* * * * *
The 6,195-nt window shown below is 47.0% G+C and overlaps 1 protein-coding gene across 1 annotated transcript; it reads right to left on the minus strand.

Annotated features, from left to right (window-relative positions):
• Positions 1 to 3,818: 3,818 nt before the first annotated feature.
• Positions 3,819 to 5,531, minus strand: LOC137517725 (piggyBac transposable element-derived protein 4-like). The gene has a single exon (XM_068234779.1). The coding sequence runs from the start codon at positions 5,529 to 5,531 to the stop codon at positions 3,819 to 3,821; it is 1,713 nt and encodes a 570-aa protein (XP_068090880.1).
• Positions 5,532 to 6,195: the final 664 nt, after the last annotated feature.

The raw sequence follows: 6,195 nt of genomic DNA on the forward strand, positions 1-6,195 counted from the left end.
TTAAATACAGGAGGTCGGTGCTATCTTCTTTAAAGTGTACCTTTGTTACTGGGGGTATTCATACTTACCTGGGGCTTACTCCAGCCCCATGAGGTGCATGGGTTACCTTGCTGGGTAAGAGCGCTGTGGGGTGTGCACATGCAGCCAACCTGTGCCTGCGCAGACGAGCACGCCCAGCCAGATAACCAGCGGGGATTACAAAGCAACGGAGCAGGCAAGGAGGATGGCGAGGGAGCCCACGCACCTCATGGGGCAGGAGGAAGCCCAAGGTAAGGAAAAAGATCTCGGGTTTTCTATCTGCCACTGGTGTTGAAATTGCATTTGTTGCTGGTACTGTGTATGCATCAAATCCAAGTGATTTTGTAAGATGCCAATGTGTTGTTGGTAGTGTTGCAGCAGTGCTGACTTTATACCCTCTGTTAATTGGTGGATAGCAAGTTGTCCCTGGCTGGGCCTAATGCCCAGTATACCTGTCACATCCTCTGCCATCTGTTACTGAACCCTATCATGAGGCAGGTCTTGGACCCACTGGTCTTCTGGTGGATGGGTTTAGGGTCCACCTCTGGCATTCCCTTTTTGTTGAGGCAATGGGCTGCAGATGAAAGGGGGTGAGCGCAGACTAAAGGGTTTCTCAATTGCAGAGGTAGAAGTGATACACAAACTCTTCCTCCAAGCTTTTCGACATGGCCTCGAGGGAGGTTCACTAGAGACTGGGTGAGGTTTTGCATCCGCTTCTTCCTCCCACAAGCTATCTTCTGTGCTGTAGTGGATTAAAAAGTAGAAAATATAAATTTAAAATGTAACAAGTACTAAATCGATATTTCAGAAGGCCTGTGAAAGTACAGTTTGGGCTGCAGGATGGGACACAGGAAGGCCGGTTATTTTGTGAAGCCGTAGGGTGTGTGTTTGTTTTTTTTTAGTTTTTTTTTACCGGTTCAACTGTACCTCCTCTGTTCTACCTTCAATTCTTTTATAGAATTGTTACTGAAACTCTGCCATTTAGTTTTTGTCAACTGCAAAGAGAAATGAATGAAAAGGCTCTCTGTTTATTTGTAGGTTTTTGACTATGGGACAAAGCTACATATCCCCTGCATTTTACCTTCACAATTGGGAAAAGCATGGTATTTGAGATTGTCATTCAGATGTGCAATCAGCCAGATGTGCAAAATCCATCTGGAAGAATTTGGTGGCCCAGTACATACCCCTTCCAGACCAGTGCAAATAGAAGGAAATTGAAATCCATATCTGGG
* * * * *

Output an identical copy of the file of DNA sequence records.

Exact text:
The 6,195-nt window shown below is 47.0% G+C and overlaps 1 protein-coding gene across 1 annotated transcript; it reads right to left on the minus strand.

Annotated features, from left to right (window-relative positions):
• Positions 1 to 3,818: 3,818 nt before the first annotated feature.
• Positions 3,819 to 5,531, minus strand: LOC137517725 (piggyBac transposable element-derived protein 4-like). The gene has a single exon (XM_068234779.1). The coding sequence runs from the start codon at positions 5,529 to 5,531 to the stop codon at positions 3,819 to 3,821; it is 1,713 nt and encodes a 570-aa protein (XP_068090880.1).
• Positions 5,532 to 6,195: the final 664 nt, after the last annotated feature.

The raw sequence follows: 6,195 nt of genomic DNA on the forward strand, positions 1-6,195 counted from the left end.
TTAAATACAGGAGGTCGGTGCTATCTTCTTTAAAGTGTACCTTTGTTACTGGGGGTATTCATACTTACCTGGGGCTTACTCCAGCCCCATGAGGTGCATGGGTTACCTTGCTGGGTAAGAGCGCTGTGGGGTGTGCACATGCAGCCAACCTGTGCCTGCGCAGACGAGCACGCCCAGCCAGATAACCAGCGGGGATTACAAAGCAACGGAGCAGGCAAGGAGGATGGCGAGGGAGCCCACGCACCTCATGGGGCAGGAGGAAGCCCAAGGTAAGGAAAAAGATCTCGGGTTTTCTATCTGCCACTGGTGTTGAAATTGCATTTGTTGCTGGTACTGTGTATGCATCAAATCCAAGTGATTTTGTAAGATGCCAATGTGTTGTTGGTAGTGTTGCAGCAGTGCTGACTTTATACCCTCTGTTAATTGGTGGATAGCAAGTTGTCCCTGGCTGGGCCTAATGCCCAGTATACCTGTCACATCCTCTGCCATCTGTTACTGAACCCTATCATGAGGCAGGTCTTGGACCCACTGGTCTTCTGGTGGATGGGTTTAGGGTCCACCTCTGGCATTCCCTTTTTGTTGAGGCAATGGGCTGCAGATGAAAGGGGGTGAGCGCAGACTAAAGGGTTTCTCAATTGCAGAGGTAGAAGTGATACACAAACTCTTCCTCCAAGCTTTTCGACATGGCCTCGAGGGAGGTTCACTAGAGACTGGGTGAGGTTTTGCATCCGCTTCTTCCTCCCACAAGCTATCTTCTGTGCTGTAGTGGATTAAAAAGTAGAAAATATAAATTTAAAATGTAACAAGTACTAAATCGATATTTCAGAAGGCCTGTGAAAGTACAGTTTGGGCTGCAGGATGGGACACAGGAAGGCCGGTTATTTTGTGAAGCCGTAGGGTGTGTGTTTGTTTTTTTTTAGTTTTTTTTTACCGGTTCAACTGTACCTCCTCTGTTCTACCTTCAATTCTTTTATAGAATTGTTACTGAAACTCTGCCATTTAGTTTTTGTCAACTGCAAAGAGAAATGAATGAAAAGGCTCTCTGTTTATTTGTAGGTTTTTGACTATGGGACAAAGCTACATATCCCCTGCATTTTACCTTCACAATTGGGAAAAGCATGGTATTTGAGATTGTCATTCAGATGTGCAATCAGCCAGATGTGCAAAATCCATCTGGAAGAATTTGGTGGCCCAGTACATACCCCTTCCAGACCAGTGCAAATAGAAGGAAATTGAAATCCATATCTGGG